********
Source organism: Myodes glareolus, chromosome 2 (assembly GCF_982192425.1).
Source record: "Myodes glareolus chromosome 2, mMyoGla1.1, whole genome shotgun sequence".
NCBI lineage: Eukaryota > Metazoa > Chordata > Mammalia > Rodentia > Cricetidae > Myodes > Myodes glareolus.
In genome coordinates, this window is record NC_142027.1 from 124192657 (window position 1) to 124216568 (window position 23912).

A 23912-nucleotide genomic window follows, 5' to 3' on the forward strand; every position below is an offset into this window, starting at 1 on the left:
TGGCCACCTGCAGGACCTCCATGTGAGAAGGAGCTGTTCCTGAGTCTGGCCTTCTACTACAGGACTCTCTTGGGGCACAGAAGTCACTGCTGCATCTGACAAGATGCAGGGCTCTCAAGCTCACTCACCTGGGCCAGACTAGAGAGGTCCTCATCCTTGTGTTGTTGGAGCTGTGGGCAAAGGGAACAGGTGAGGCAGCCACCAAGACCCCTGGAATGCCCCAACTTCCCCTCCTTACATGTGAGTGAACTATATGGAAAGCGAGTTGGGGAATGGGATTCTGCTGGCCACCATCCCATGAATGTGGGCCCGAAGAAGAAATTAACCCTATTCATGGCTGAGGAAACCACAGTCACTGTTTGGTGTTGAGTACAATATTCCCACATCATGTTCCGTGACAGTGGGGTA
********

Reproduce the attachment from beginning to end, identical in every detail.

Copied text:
Source organism: Myodes glareolus, chromosome 2 (assembly GCF_982192425.1).
Source record: "Myodes glareolus chromosome 2, mMyoGla1.1, whole genome shotgun sequence".
NCBI lineage: Eukaryota > Metazoa > Chordata > Mammalia > Rodentia > Cricetidae > Myodes > Myodes glareolus.
In genome coordinates, this window is record NC_142027.1 from 124192657 (window position 1) to 124216568 (window position 23912).

A 23912-nucleotide genomic window follows, 5' to 3' on the forward strand; every position below is an offset into this window, starting at 1 on the left:
TGGCCACCTGCAGGACCTCCATGTGAGAAGGAGCTGTTCCTGAGTCTGGCCTTCTACTACAGGACTCTCTTGGGGCACAGAAGTCACTGCTGCATCTGACAAGATGCAGGGCTCTCAAGCTCACTCACCTGGGCCAGACTAGAGAGGTCCTCATCCTTGTGTTGTTGGAGCTGTGGGCAAAGGGAACAGGTGAGGCAGCCACCAAGACCCCTGGAATGCCCCAACTTCCCCTCCTTACATGTGAGTGAACTATATGGAAAGCGAGTTGGGGAATGGGATTCTGCTGGCCACCATCCCATGAATGTGGGCCCGAAGAAGAAATTAACCCTATTCATGGCTGAGGAAACCACAGTCACTGTTTGGTGTTGAGTACAATATTCCCACATCATGTTCCGTGACAGTGGGGTA